Social Internet of Things

Area downloads

You are in home > Area downloads

IoT Network Dataset


From this site, you can download the datasets used in our papers to construct the SIoT Network, which are based on real IoT objects available in the city of Santander and categorized following the typologies and data model for objects introduced in the FIWARE Data Models.



Citing the dataset


If you use the dataset in a scientific publication, we would appreciate citations to the following paper:

Marche, Claudio, et al. "How to exploit the Social Internet of Things: Query Generation Model and Device Profiles’ Dataset". Computer Networks (2020): 107248.

Show BibTeX (link) - Read on Elsevier (link)
Thank you!



Publications


If you like to develop your own understanding of what Social Internet of Things is and what distinguishes it from other paradigms related to IoT maybe this material can help.
List of publications



Downloads


  • - Objects description: link;

  • - Objects profiles: link;

  • - Services and applications description: link;

  • - Private devices (static and mobile): link;

  • - Public devices (static and mobile): link;

  • - Adjacency matrix for each relationship and completely SIoT network: link;

  • - Lysis Dataset: link.



  • Objects description


    The total number of objects comprehends a total of 16216 devices, of which 14600 from private users and 1616 from public services. Every object is described in the following form:

    id_deviceid_userdevice_typedevice_branddevice_model

    where:

    id_device: device ID;
    id_user: owner ID of the device (we indicate the municipality with 0);
    device_type: category associated (code) to the device; device_type codes are explained in the public and private devices’ sections;
    device_brand: brand of device, ranging from 1 to 12;
    device_model: model of device, ranging from 1 to 24.



    Objects profile


    For each object category (device_type), the profile defines the set of possible services offered by each category as well as the possible applications that each object category is interested in, i.e. the possible set of applications an object could request. Objects’ profiles are described in the following form:

    device_typeid_off_serviceid_req_application

    where:

    device_type: category associated (code) to the device;
    id_off_service: list of offered service ID (from 1 to 18);
    id_req_application: list of application ID (from 1 to 28).

    The file “Services and Applications description” shows and describes a possible set of services and applications (with their respective ID) which are available in our Smart City scenario.



    Private devices


    Each user owns a certain number of devices, based on the ownership report of the Global Web Index 2017 calculated over 50000 users. The following table shows the devices used in the network and the probability that a user possesses each device.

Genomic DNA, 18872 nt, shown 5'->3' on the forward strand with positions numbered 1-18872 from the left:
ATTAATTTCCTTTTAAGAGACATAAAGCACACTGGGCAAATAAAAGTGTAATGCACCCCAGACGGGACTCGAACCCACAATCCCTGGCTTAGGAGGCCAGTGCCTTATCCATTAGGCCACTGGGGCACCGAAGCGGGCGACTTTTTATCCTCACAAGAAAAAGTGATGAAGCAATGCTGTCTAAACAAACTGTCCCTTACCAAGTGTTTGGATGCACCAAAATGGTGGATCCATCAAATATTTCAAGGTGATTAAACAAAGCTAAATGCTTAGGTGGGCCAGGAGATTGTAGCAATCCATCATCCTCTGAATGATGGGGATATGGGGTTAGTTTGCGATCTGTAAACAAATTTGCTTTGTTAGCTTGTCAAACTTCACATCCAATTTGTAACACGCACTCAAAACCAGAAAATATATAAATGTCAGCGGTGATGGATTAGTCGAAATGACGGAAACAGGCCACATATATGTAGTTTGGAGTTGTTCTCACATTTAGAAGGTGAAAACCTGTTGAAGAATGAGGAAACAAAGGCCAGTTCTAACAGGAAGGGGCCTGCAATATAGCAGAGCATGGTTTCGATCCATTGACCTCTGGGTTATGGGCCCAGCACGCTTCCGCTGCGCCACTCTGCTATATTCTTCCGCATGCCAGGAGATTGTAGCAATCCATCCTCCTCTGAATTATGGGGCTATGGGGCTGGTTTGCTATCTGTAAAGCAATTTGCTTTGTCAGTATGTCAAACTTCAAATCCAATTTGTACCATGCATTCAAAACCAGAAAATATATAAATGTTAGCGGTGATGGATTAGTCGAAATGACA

DeviceMobilityOwnership (%)Device_type
    SmartphoneMobile911
    CarMobile552
    TabletMobile403
    Smart FitnessMobile224
    SmartwatchMobile55
    PcStatic846
    PrinterStatic537
    Home SensorsStatic158

    Mobile devices are carried with the users during their movements, while static objects are left in the users’ home. The number of private devices is 14600.

    To simulate the users’ movements, we rely on the mobility model called Small World in Motion (SWIM); the parameters used for this simulation are shown in the following table:

    Number of users4000
    User perception radius0.015
    Simulation time10 days
    α0.9


    Since SWIM only considers a unitary square as the area of interest, all the objects’ positions are scaled down to this area.
    Santander mapThe file private_static_devices describes the static objects using the following form:

    id_devicex  y

    where:


    id_device:device ID;
    x:x coordinated of the device;
    y:y coordinated of the device.

    Each user (and his/her devices) alternates movement states and rest states. The file private_mobile_devices describes the information about mobile objects and the coordinates of the user during the rest state, using the following form:

    timestamp_starttimestamp_stopid_userx  y

    where:

    timestamp_start:timestamp of the beginning of the rest state;
    timestamp_stop:timestamp of the end of the rest state;
    id_user:user ID;
    x:x coordinated of the device;
    y:y coordinated of the device.


    Naturally, mobile objects, of the same owner, have the same position of the user.



    Public devices


    The following table shows the public devices available in the city of Santander.

    Data ModelDescriptionDevice_type
    Point of InterestSpecific point location that a user may find useful or interesting.9
    Environment and WeatherObject responsible of the environmental and weather monitoring.10
    TransportationVehicles, taxis or buses.11
    IndicatorDigital signage to display information.12
    Garbage TruckCollection and transport of waste products.13
    Street LightStreet lamp to illuminate roads in the city.14
    ParkingLocation designed for parking.15